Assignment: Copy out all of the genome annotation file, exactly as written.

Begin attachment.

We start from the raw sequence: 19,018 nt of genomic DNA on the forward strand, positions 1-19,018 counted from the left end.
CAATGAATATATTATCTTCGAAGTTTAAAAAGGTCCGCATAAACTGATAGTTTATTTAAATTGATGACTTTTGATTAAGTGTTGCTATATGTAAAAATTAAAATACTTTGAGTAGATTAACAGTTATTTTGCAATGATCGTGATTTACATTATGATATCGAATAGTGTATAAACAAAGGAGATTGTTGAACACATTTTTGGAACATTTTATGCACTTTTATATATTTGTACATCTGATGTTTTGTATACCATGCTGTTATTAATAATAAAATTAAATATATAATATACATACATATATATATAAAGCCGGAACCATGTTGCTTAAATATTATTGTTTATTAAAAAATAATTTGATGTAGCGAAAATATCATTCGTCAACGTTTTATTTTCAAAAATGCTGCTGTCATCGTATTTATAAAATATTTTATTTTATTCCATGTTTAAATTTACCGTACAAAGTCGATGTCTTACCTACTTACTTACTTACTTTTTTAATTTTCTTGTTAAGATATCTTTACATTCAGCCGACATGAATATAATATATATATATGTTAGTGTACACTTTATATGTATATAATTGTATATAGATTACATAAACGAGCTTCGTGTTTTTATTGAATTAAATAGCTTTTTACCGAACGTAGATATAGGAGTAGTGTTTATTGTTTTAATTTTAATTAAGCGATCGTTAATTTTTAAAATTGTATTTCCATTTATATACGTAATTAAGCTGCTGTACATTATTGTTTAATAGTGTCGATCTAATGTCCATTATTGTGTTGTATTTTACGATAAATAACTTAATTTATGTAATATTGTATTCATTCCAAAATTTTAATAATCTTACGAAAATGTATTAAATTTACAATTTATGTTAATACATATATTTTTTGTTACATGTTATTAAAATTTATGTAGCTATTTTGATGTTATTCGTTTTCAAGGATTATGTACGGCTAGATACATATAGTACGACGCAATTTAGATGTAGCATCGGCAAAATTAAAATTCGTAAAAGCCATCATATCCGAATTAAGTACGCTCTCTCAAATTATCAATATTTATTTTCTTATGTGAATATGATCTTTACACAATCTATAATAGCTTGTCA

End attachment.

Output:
We start from the raw sequence: 19,018 nt of genomic DNA on the forward strand, positions 1-19,018 counted from the left end.
CAATGAATATATTATCTTCGAAGTTTAAAAAGGTCCGCATAAACTGATAGTTTATTTAAATTGATGACTTTTGATTAAGTGTTGCTATATGTAAAAATTAAAATACTTTGAGTAGATTAACAGTTATTTTGCAATGATCGTGATTTACATTATGATATCGAATAGTGTATAAACAAAGGAGATTGTTGAACACATTTTTGGAACATTTTATGCACTTTTATATATTTGTACATCTGATGTTTTGTATACCATGCTGTTATTAATAATAAAATTAAATATATAATATACATACATATATATATAAAGCCGGAACCATGTTGCTTAAATATTATTGTTTATTAAAAAATAATTTGATGTAGCGAAAATATCATTCGTCAACGTTTTATTTTCAAAAATGCTGCTGTCATCGTATTTATAAAATATTTTATTTTATTCCATGTTTAAATTTACCGTACAAAGTCGATGTCTTACCTACTTACTTACTTACTTTTTTAATTTTCTTGTTAAGATATCTTTACATTCAGCCGACATGAATATAATATATATATATGTTAGTGTACACTTTATATGTATATAATTGTATATAGATTACATAAACGAGCTTCGTGTTTTTATTGAATTAAATAGCTTTTTACCGAACGTAGATATAGGAGTAGTGTTTATTGTTTTAATTTTAATTAAGCGATCGTTAATTTTTAAAATTGTATTTCCATTTATATACGTAATTAAGCTGCTGTACATTATTGTTTAATAGTGTCGATCTAATGTCCATTATTGTGTTGTATTTTACGATAAATAACTTAATTTATGTAATATTGTATTCATTCCAAAATTTTAATAATCTTACGAAAATGTATTAAATTTACAATTTATGTTAATACATATATTTTTTGTTACATGTTATTAAAATTTATGTAGCTATTTTGATGTTATTCGTTTTCAAGGATTATGTACGGCTAGATACATATAGTACGACGCAATTTAGATGTAGCATCGGCAAAATTAAAATTCGTAAAAGCCATCATATCCGAATTAAGTACGCTCTCTCAAATTATCAATATTTATTTTCTTATGTGAATATGATCTTTACACAATCTATAATAGCTTGTCA